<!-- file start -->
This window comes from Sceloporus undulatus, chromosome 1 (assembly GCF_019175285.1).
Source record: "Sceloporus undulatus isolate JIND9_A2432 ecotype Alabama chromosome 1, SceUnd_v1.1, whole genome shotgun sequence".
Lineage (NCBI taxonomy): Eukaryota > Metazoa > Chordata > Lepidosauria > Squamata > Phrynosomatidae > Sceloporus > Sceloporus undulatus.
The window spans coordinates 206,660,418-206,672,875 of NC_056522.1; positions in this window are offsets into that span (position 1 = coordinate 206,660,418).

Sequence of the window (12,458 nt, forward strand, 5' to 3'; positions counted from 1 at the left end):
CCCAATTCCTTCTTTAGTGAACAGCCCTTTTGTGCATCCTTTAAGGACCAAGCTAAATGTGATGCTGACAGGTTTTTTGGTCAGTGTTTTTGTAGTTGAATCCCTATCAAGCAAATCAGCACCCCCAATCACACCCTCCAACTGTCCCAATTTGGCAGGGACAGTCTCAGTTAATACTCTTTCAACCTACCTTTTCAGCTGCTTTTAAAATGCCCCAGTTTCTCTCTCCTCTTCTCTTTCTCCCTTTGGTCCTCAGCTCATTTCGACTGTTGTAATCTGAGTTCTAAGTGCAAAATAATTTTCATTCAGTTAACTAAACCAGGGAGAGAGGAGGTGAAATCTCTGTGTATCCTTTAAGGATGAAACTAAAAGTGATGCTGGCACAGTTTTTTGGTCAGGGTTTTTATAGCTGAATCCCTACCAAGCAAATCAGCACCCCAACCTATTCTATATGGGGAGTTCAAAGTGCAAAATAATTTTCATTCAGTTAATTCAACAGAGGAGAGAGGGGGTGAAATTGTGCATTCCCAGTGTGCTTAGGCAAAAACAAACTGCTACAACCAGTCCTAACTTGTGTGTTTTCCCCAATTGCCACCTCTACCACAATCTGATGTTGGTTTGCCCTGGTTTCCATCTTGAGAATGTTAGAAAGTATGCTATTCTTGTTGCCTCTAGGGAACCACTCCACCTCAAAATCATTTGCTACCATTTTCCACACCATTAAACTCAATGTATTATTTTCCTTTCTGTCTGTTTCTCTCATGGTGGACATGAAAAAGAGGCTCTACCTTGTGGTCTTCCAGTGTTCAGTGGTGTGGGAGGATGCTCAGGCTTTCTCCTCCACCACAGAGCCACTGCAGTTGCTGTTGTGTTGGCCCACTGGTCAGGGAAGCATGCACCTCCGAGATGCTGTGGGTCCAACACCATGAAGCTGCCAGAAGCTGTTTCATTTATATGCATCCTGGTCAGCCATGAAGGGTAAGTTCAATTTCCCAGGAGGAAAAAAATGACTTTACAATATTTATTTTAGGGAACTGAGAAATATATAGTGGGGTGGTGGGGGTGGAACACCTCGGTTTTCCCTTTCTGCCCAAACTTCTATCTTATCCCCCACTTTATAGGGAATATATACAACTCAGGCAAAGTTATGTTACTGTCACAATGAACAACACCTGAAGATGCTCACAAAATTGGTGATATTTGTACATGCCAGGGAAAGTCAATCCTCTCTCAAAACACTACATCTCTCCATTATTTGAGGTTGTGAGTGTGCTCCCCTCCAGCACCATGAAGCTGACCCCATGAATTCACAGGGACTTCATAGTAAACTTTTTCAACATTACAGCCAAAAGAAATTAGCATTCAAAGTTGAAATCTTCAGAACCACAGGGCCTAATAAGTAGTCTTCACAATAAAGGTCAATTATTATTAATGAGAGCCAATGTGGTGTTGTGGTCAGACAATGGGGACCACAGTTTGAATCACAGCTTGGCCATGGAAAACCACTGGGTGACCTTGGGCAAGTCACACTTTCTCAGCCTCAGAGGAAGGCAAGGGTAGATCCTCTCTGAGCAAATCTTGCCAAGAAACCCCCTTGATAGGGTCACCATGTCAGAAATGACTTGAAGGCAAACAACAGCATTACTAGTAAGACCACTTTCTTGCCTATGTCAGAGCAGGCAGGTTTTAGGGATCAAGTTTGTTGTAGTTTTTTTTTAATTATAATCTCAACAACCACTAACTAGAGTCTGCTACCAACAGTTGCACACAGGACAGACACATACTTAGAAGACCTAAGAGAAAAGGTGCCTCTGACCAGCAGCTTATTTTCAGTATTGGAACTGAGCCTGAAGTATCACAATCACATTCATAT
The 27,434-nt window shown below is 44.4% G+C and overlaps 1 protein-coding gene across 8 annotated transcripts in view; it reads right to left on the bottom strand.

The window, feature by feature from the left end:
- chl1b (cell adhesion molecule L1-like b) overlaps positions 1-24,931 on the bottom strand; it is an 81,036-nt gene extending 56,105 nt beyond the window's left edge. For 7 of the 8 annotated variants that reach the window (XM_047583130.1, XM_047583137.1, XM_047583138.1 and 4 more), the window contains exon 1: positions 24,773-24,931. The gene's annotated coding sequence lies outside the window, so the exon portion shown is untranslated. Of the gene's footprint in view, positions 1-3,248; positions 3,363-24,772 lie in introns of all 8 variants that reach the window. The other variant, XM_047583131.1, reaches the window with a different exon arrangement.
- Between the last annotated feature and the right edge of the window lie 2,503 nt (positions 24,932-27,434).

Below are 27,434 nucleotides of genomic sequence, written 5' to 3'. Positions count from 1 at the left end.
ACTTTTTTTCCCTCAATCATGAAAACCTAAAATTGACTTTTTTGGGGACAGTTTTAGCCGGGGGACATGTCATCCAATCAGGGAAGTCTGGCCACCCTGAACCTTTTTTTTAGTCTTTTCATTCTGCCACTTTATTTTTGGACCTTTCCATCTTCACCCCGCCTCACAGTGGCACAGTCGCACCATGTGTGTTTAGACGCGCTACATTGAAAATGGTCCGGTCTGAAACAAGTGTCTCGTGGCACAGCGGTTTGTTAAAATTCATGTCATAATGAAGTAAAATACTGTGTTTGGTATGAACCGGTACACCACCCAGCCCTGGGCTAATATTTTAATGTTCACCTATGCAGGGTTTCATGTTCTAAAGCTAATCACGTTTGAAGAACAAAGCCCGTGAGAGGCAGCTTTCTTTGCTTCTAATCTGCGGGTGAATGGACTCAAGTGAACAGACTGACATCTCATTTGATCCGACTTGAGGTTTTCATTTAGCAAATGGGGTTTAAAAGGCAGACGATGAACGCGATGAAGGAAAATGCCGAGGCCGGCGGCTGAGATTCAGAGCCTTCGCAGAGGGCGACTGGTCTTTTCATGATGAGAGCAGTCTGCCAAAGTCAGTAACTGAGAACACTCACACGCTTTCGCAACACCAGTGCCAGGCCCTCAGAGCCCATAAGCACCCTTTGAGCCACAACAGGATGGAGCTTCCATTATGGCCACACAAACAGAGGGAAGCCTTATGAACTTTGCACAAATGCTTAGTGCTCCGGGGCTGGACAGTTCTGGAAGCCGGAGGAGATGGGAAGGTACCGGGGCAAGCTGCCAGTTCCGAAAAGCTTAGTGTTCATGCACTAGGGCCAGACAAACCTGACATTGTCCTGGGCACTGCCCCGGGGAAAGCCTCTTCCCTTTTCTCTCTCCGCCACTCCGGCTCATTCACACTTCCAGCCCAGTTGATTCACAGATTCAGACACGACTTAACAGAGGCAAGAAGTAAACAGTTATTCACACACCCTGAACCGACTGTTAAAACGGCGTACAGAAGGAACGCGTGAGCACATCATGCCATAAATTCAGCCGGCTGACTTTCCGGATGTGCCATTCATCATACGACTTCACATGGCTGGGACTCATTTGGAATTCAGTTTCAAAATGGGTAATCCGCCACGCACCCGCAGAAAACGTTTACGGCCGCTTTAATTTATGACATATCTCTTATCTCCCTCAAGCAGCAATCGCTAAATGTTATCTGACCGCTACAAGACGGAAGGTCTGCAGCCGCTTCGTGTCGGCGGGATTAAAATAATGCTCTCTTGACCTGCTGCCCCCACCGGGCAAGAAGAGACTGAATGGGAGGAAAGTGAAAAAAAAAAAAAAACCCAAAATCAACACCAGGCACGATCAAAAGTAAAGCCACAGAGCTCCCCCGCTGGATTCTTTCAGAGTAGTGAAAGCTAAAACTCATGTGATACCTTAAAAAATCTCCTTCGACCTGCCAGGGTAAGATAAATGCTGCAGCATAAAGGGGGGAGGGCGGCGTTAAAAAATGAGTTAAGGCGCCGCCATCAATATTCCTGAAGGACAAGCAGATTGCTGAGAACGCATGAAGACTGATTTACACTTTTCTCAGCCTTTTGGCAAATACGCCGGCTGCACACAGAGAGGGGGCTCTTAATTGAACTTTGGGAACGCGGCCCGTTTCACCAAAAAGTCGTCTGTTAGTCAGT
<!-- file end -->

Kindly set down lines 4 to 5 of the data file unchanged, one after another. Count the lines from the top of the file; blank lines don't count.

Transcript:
The window spans coordinates 206,660,418-206,672,875 of NC_056522.1; positions in this window are offsets into that span (position 1 = coordinate 206,660,418).

Sequence of the window (12,458 nt, forward strand, 5' to 3'; positions counted from 1 at the left end):